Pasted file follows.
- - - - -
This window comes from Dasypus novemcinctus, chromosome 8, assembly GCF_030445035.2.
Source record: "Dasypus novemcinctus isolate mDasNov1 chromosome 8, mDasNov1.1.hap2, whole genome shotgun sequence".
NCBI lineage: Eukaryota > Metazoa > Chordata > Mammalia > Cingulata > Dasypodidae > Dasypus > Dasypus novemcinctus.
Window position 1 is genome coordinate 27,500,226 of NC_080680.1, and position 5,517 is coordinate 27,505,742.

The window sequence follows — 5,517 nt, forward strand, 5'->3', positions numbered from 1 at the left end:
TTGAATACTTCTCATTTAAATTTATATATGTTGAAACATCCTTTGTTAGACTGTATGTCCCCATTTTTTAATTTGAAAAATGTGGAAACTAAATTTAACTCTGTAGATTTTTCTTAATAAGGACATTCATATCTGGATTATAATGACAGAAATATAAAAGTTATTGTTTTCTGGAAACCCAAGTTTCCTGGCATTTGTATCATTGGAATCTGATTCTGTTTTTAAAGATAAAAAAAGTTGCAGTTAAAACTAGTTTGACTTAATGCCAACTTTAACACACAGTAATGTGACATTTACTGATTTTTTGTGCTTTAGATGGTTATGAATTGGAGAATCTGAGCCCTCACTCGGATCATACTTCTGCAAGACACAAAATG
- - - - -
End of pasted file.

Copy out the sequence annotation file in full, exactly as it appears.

This window comes from Dasypus novemcinctus, chromosome 8, assembly GCF_030445035.2.
Source record: "Dasypus novemcinctus isolate mDasNov1 chromosome 8, mDasNov1.1.hap2, whole genome shotgun sequence".
NCBI lineage: Eukaryota > Metazoa > Chordata > Mammalia > Cingulata > Dasypodidae > Dasypus > Dasypus novemcinctus.
Window position 1 is genome coordinate 27,500,226 of NC_080680.1, and position 5,517 is coordinate 27,505,742.

The window sequence follows — 5,517 nt, forward strand, 5'->3', positions numbered from 1 at the left end:
TTGAATACTTCTCATTTAAATTTATATATGTTGAAACATCCTTTGTTAGACTGTATGTCCCCATTTTTTAATTTGAAAAATGTGGAAACTAAATTTAACTCTGTAGATTTTTCTTAATAAGGACATTCATATCTGGATTATAATGACAGAAATATAAAAGTTATTGTTTTCTGGAAACCCAAGTTTCCTGGCATTTGTATCATTGGAATCTGATTCTGTTTTTAAAGATAAAAAAAGTTGCAGTTAAAACTAGTTTGACTTAATGCCAACTTTAACACACAGTAATGTGACATTTACTGATTTTTTGTGCTTTAGATGGTTATGAATTGGAGAATCTGAGCCCTCACTCGGATCATACTTCTGCAAGACACAAAATG